BRIEF DESCRIPTION OF THE INVENTION

[To be completed once the claims are finalized]

BRIEF DESCRIPTION OF THE DRAWINGS

The subject matter, which is regarded as the invention, is particularly pointed out and distinctly claimed in the claims at the conclusion of the specification. The foregoing and other objects, features, and advantages of the invention are apparent from the following detailed description taken in conjunction with the accompanying drawings in which:

FIG. 1 illustrates a schematic diagram of a network hosting a virtual environment according to an exemplary embodiment;

FIG. 2 illustrates a web browser window displaying a three-dimensional virtual environment that is hosted on the network of FIG. 1;

FIG. 3 illustrates a plan view of a three-dimensional virtual environment according to one exemplary embodiment;

FIG. 4 illustrates a plan view of a three-dimensional virtual environment according to another exemplary embodiment; and,

FIG. 5 illustrates a plan view of a three-dimensional virtual environment according to another exemplary embodiment.

The detailed description explains exemplary embodiments, together with advantages and features, by way of example with reference to the drawings.

DETAILED DESCRIPTION

A computer network 10 capable of supporting a three-dimensional virtual environment is illustrated in FIG. 1. The network 10 includes a plurality of end user computers terminal 12 that connect to a network 16. The network 16 may be any suitable type of system capable of interconnecting one or more end user terminals 12 with one or more servers 14. The network 16 may be but is not limited to the internet, an intranet, an extranet, Ethernet, a local-area-network, a wide-area-network, a wireless network, an optical network or a powerline network. The network 16 may use one or more network protocols, TCP/IP for example, to allow the computer terminals 12 to communicate with other computer terminals 12 or servers 14. It should be appreciated that the network 16 may also include distributed-computing methodologies wherein each computer terminal 12 is both a end user terminal and a server.

The computer terminal 12 is a suitable electronic device capable of accepting data and instructions, executing the instructions to process the data, and presenting the results. Computer terminal 12 may accept instructions through user interface, or through other means, such as but not limited to voice activation means, manually-operable selection and control means, radiated wavelength and electronic or electrical transfer. Therefore, computer terminal 12 can be a microprocessor, microcomputer, a minicomputer, an optical computer, a board computer, a complex instruction set computer, an ASIC (application specific integrated circuit), a reduced instruction set computer, an analog computer, a digital computer, a molecular computer, a quantum computer, a cellular computer, a superconducting computer, a supercomputer, a solid-state computer, a single-board computer, a buffered computer, a computer network, a desktop computer, a laptop computer, a personal digital assistant, a cell phone, or a hybrid of any of the foregoing. It should be appreciated that while only three computer terminals 12 are explicitly shown in FIG. 1, the embodiments disclosed herein are applicable to any number of computer terminals.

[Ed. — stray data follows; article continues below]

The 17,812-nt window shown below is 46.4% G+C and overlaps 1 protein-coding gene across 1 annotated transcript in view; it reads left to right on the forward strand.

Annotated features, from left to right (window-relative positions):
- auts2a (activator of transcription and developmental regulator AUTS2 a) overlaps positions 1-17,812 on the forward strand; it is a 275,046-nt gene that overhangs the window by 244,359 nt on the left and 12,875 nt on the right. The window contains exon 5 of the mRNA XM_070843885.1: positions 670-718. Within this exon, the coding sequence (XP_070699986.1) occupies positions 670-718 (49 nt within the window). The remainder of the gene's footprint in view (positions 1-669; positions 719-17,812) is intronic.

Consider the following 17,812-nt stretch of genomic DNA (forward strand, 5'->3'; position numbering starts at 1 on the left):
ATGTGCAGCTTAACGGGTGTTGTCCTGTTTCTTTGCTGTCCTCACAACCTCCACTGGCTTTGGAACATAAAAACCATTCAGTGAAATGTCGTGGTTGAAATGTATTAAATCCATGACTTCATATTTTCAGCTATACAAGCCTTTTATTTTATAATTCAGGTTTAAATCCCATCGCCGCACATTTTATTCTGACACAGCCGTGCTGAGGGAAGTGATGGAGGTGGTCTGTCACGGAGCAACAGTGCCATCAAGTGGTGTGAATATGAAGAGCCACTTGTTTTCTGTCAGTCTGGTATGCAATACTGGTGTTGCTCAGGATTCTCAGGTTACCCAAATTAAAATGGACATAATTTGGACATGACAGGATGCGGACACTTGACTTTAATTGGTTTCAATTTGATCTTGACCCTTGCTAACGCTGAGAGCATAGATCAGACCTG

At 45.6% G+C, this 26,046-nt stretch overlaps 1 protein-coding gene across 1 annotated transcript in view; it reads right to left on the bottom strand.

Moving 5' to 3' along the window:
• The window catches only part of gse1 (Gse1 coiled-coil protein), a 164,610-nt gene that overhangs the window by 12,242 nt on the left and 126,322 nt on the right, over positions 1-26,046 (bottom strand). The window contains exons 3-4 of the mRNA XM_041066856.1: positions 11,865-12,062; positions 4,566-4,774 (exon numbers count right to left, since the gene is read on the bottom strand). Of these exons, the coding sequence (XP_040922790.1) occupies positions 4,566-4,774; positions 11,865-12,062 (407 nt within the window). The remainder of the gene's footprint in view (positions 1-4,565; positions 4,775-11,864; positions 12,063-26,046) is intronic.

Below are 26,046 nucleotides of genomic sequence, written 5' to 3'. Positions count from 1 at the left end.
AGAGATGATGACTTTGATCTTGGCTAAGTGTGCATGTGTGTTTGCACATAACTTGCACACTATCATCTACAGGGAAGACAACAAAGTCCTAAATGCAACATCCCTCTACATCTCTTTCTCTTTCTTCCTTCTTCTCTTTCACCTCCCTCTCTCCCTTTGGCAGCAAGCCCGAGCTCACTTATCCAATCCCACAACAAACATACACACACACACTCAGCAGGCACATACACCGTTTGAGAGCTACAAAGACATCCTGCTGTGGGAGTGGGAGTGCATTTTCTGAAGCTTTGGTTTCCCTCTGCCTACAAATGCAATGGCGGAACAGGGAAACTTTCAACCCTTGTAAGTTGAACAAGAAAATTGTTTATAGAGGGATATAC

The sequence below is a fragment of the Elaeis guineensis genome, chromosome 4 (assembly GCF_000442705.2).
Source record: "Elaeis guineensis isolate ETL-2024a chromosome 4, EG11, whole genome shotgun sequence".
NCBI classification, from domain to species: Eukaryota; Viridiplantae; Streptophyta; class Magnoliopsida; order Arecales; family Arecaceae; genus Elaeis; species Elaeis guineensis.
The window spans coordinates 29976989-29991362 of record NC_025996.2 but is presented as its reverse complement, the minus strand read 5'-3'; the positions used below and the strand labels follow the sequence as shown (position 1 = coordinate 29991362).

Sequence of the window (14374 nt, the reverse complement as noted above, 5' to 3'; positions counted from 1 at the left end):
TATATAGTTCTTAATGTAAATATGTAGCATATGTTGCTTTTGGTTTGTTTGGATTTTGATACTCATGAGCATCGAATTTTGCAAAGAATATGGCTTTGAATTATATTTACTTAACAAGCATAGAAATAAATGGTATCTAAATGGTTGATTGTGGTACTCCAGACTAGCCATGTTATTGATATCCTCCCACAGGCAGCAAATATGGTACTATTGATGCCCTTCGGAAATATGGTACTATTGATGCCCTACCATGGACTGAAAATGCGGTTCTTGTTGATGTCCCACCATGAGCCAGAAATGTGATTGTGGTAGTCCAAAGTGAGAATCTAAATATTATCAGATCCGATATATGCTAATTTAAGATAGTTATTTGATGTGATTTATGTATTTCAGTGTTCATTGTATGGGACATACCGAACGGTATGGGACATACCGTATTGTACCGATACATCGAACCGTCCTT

Also connected to the network 16 are one or more servers 14 that include executable code or software applications that may be accessed by users on the computer terminals 12. The server 14 may be connected to one or more databases 18 that store information needed by the software applications running on the server 14. A computer database 18 is a structured collection of records or data that is stored in a computer system so that a software application or person using a query language can consult it to answer queries. The records retrieved in answer to queries are information that can be used to make decisions. The software application used to manage and query a database 18 is commonly known as a database management system (DBMS). Information included in the database 18, includes but is not limited to, user account information, user preferences, product pricing, exchange rate information, billing information and the like. The database 18 may also include data related to the virtual environment 24, including but not limited to visual representations of objects, colors, sizes and geometric configurations. Software applications on the server 14 retrieve and store information in the database 18 as needed to allow a user on computer terminal 12 to conduct commercial and personal transactions and otherwise operate within a virtual environment.

The server 14 may also be connected to one or more legacy systems 20. The legacy systems 20 are typically proprietary software that is customized to meet the specific needs of a particular commercial enterprise. The legacy systems may include, but are not limited to inventory systems, enterprise resource planning systems (ERP), manufacturing resource planning systems, customer relationship management (CRM), supply chain management, purchasing systems, shipping systems, accounting systems, computer aided design systems and the like. While often legacy systems 20 were not intended to connect to network 16, many commercial enterprises continue to use legacy systems 20 due to the cost and inefficiency of porting data and rules to a new-networked solution. To adapt the legacy systems 20 to operate with server 14, there may be one or more interface software applications or computer hardware (not shown) that allows commands and information to be exchanged between the server 14 and the legacy systems 20. Further, while only one server 14, database 18 and legacy system is explicitly shown in FIG. 1, the embodiments disclosed herein are applicable to any number of servers, databases and legacy systems.